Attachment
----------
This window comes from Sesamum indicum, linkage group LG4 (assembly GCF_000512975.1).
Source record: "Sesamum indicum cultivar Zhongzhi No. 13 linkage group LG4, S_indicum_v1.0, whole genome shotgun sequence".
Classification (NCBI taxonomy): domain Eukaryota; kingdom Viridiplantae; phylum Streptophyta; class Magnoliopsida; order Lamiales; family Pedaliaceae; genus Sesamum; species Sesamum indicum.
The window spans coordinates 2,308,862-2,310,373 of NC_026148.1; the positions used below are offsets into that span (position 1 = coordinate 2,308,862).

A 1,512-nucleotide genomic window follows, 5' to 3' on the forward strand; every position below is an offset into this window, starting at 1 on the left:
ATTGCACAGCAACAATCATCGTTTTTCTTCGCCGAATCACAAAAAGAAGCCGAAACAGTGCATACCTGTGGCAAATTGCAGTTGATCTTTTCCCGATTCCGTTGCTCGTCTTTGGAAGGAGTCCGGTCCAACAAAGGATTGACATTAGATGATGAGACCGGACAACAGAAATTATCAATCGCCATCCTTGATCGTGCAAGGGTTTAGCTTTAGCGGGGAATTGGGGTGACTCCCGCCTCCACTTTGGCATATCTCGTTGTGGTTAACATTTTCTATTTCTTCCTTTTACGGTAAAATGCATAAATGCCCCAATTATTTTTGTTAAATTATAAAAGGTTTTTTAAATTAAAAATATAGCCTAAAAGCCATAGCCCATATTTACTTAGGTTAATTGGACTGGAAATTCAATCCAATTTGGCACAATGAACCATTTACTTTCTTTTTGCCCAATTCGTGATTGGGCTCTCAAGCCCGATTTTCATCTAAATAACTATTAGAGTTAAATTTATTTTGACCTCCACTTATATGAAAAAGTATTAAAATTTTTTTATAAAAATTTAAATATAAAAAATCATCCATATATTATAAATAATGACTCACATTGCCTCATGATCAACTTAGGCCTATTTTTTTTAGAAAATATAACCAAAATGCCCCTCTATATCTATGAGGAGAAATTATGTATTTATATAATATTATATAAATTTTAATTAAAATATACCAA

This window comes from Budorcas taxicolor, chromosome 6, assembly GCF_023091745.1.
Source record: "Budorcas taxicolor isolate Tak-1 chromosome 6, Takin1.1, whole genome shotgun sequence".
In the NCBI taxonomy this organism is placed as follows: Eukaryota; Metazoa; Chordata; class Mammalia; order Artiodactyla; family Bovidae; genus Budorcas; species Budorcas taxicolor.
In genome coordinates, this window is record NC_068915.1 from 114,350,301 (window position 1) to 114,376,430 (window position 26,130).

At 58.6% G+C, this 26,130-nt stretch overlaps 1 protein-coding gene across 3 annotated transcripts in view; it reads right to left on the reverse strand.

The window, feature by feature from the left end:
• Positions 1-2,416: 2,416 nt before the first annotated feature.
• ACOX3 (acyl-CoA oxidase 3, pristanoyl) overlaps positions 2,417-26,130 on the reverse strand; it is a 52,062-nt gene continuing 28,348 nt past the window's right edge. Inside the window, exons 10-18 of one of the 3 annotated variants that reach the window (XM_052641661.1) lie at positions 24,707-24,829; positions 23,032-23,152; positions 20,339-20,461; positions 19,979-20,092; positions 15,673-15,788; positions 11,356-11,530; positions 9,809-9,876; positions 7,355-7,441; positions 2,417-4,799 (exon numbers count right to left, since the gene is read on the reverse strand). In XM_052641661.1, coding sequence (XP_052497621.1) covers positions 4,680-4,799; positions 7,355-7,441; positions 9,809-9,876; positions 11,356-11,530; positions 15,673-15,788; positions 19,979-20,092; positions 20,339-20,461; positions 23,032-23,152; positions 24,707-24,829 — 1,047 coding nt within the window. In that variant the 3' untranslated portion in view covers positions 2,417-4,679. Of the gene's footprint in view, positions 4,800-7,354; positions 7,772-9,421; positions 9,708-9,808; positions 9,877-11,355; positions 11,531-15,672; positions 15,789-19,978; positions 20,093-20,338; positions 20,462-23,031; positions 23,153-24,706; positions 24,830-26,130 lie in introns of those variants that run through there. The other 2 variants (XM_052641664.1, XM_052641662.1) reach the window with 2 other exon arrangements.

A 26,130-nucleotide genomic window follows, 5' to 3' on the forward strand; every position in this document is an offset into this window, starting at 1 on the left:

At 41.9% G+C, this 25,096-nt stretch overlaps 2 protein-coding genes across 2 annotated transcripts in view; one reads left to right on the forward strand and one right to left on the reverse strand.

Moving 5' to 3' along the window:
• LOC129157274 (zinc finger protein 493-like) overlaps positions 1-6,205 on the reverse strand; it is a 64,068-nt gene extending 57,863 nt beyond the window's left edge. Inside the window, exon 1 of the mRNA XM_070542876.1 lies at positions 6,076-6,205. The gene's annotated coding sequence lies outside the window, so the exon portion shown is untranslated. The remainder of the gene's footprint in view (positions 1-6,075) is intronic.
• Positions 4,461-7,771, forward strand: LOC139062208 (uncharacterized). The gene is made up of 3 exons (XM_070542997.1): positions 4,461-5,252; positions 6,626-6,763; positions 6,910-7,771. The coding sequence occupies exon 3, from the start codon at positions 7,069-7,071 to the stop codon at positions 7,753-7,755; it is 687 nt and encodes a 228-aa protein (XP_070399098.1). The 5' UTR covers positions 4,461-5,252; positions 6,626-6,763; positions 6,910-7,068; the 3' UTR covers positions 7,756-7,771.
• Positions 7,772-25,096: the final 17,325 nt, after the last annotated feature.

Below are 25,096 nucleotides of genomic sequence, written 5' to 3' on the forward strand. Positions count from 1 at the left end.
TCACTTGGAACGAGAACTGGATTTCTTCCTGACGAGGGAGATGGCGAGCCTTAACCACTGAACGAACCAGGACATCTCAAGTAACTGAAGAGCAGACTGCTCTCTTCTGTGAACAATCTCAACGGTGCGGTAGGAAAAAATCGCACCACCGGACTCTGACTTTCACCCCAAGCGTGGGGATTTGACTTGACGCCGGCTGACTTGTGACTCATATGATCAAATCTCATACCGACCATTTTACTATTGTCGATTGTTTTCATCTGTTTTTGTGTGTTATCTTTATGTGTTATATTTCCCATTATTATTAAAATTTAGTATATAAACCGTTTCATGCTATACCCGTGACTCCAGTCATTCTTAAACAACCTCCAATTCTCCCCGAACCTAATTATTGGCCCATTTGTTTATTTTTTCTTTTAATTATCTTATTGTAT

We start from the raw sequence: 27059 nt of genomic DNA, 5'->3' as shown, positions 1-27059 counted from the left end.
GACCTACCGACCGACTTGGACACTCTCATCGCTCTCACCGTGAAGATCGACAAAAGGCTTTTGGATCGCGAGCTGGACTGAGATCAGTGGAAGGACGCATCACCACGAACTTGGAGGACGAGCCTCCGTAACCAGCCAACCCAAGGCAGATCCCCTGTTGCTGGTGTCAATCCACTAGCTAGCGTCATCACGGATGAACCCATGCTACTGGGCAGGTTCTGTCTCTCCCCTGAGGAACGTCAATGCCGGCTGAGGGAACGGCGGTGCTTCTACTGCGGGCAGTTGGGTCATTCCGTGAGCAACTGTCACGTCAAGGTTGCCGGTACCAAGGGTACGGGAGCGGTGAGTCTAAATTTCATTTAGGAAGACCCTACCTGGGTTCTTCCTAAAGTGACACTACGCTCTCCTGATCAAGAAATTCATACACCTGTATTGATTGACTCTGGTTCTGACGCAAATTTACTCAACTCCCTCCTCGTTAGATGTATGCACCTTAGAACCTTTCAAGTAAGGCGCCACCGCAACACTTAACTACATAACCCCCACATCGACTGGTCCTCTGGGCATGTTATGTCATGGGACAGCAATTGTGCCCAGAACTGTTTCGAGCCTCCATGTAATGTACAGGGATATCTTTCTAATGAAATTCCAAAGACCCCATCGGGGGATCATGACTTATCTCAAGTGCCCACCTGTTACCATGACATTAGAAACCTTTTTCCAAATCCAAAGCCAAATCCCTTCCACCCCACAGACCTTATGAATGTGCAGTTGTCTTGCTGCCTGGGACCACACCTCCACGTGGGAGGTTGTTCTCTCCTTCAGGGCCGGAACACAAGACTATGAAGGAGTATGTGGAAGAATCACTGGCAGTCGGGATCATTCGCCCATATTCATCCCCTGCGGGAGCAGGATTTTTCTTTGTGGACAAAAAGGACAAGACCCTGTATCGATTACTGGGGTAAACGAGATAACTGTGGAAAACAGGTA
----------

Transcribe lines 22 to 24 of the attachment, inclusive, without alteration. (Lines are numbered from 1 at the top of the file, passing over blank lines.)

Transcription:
TCACTTGGAACGAGAACTGGATTTCTTCCTGACGAGGGAGATGGCGAGCCTTAACCACTGAACGAACCAGGACATCTCAAGTAACTGAAGAGCAGACTGCTCTCTTCTGTGAACAATCTCAACGGTGCGGTAGGAAAAAATCGCACCACCGGACTCTGACTTTCACCCCAAGCGTGGGGATTTGACTTGACGCCGGCTGACTTGTGACTCATATGATCAAATCTCATACCGACCATTTTACTATTGTCGATTGTTTTCATCTGTTTTTGTGTGTTATCTTTATGTGTTATATTTCCCATTATTATTAAAATTTAGTATATAAACCGTTTCATGCTATACCCGTGACTCCAGTCATTCTTAAACAACCTCCAATTCTCCCCGAACCTAATTATTGGCCCATTTGTTTATTTTTTCTTTTAATTATCTTATTGTAT

We start from the raw sequence: 27059 nt of genomic DNA, 5'->3' as shown, positions 1-27059 counted from the left end.
GACCTACCGACCGACTTGGACACTCTCATCGCTCTCACCGTGAAGATCGACAAAAGGCTTTTGGATCGCGAGCTGGACTGAGATCAGTGGAAGGACGCATCACCACGAACTTGGAGGACGAGCCTCCGTAACCAGCCAACCCAAGGCAGATCCCCTGTTGCTGGTGTCAATCCACTAGCTAGCGTCATCACGGATGAACCCATGCTACTGGGCAGGTTCTGTCTCTCCCCTGAGGAACGTCAATGCCGGCTGAGGGAACGGCGGTGCTTCTACTGCGGGCAGTTGGGTCATTCCGTGAGCAACTGTCACGTCAAGGTTGCCGGTACCAAGGGTACGGGAGCGGTGAGTCTAAATTTCATTTAGGAAGACCCTACCTGGGTTCTTCCTAAAGTGACACTACGCTCTCCTGATCAAGAAATTCATACACCTGTATTGATTGACTCTGGTTCTGACGCAAATTTACTCAACTCCCTCCTCGTTAGATGTATGCACCTTAGAACCTTTCAAGTAAGGCGCCACCGCAACACTTAACTACATAACCCCCACATCGACTGGTCCTCTGGGCATGTTATGTCATGGGACAGCAATTGTGCCCAGAACTGTTTCGAGCCTCCATGTAATGTACAGGGATATCTTTCTAATGAAATTCCAAAGACCCCATCGGGGGATCATGACTTATCTCAAGTGCCCACCTGTTACCATGACATTAGAAACCTTTTTCCAAATCCAAAGCCAAATCCCTTCCACCCCACAGACCTTATGAATGTGCAGTTGTCTTGCTGCCTGGGACCACACCTCCACGTGGGAGGTTGTTCTCTCCTTCAGGGCCGGAACACAAGACTATGAAGGAGTATGTGGAAGAATCACTGGCAGTCGGGATCATTCGCCCATATTCATCCCCTGCGGGAGCAGGATTTTTCTTTGTGGACAAAAAGGACAAGACCCTGTATCGATTACTGGGGTAAACGAGATAACTGTGGAAAACAGGTA